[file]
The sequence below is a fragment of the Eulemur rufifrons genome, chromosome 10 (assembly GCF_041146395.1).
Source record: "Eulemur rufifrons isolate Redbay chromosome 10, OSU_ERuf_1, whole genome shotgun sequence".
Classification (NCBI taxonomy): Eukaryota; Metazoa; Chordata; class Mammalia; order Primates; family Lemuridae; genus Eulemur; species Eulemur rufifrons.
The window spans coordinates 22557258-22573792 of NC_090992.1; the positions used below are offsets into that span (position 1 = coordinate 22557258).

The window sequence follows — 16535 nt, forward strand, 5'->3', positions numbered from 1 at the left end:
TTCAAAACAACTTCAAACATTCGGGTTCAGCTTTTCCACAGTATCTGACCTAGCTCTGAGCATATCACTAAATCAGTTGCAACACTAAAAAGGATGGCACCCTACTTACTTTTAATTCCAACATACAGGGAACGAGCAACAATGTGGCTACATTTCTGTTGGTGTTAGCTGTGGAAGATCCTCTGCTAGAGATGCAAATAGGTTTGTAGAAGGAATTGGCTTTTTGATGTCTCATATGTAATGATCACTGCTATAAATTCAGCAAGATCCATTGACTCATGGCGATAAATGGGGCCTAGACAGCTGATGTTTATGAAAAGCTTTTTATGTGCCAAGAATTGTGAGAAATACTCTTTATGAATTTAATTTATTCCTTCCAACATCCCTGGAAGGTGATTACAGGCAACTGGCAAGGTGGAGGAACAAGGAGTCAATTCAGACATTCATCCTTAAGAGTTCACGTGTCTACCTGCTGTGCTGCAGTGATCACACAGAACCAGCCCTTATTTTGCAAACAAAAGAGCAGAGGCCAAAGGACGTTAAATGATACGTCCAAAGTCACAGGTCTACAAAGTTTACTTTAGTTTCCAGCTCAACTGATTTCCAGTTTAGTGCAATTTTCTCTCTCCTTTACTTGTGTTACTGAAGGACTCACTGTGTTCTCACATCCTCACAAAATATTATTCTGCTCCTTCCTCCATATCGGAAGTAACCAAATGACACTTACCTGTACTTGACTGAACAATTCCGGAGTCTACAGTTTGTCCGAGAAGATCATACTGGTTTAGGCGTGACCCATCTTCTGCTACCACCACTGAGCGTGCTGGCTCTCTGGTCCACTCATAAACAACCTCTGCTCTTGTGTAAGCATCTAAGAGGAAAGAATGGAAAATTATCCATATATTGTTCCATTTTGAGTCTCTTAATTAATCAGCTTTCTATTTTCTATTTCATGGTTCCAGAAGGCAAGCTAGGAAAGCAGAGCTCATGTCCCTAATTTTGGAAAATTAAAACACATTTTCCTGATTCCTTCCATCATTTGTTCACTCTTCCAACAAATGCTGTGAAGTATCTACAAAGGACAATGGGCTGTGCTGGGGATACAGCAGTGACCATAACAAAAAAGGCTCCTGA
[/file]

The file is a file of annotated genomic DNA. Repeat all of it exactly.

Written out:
The sequence below is a fragment of the Eulemur rufifrons genome, chromosome 10 (assembly GCF_041146395.1).
Source record: "Eulemur rufifrons isolate Redbay chromosome 10, OSU_ERuf_1, whole genome shotgun sequence".
Classification (NCBI taxonomy): Eukaryota; Metazoa; Chordata; class Mammalia; order Primates; family Lemuridae; genus Eulemur; species Eulemur rufifrons.
The window spans coordinates 22557258-22573792 of NC_090992.1; the positions used below are offsets into that span (position 1 = coordinate 22557258).

The window sequence follows — 16535 nt, forward strand, 5'->3', positions numbered from 1 at the left end:
TTCAAAACAACTTCAAACATTCGGGTTCAGCTTTTCCACAGTATCTGACCTAGCTCTGAGCATATCACTAAATCAGTTGCAACACTAAAAAGGATGGCACCCTACTTACTTTTAATTCCAACATACAGGGAACGAGCAACAATGTGGCTACATTTCTGTTGGTGTTAGCTGTGGAAGATCCTCTGCTAGAGATGCAAATAGGTTTGTAGAAGGAATTGGCTTTTTGATGTCTCATATGTAATGATCACTGCTATAAATTCAGCAAGATCCATTGACTCATGGCGATAAATGGGGCCTAGACAGCTGATGTTTATGAAAAGCTTTTTATGTGCCAAGAATTGTGAGAAATACTCTTTATGAATTTAATTTATTCCTTCCAACATCCCTGGAAGGTGATTACAGGCAACTGGCAAGGTGGAGGAACAAGGAGTCAATTCAGACATTCATCCTTAAGAGTTCACGTGTCTACCTGCTGTGCTGCAGTGATCACACAGAACCAGCCCTTATTTTGCAAACAAAAGAGCAGAGGCCAAAGGACGTTAAATGATACGTCCAAAGTCACAGGTCTACAAAGTTTACTTTAGTTTCCAGCTCAACTGATTTCCAGTTTAGTGCAATTTTCTCTCTCCTTTACTTGTGTTACTGAAGGACTCACTGTGTTCTCACATCCTCACAAAATATTATTCTGCTCCTTCCTCCATATCGGAAGTAACCAAATGACACTTACCTGTACTTGACTGAACAATTCCGGAGTCTACAGTTTGTCCGAGAAGATCATACTGGTTTAGGCGTGACCCATCTTCTGCTACCACCACTGAGCGTGCTGGCTCTCTGGTCCACTCATAAACAACCTCTGCTCTTGTGTAAGCATCTAAGAGGAAAGAATGGAAAATTATCCATATATTGTTCCATTTTGAGTCTCTTAATTAATCAGCTTTCTATTTTCTATTTCATGGTTCCAGAAGGCAAGCTAGGAAAGCAGAGCTCATGTCCCTAATTTTGGAAAATTAAAACACATTTTCCTGATTCCTTCCATCATTTGTTCACTCTTCCAACAAATGCTGTGAAGTATCTACAAAGGACAATGGGCTGTGCTGGGGATACAGCAGTGACCATAACAAAAAAGGCTCCTGA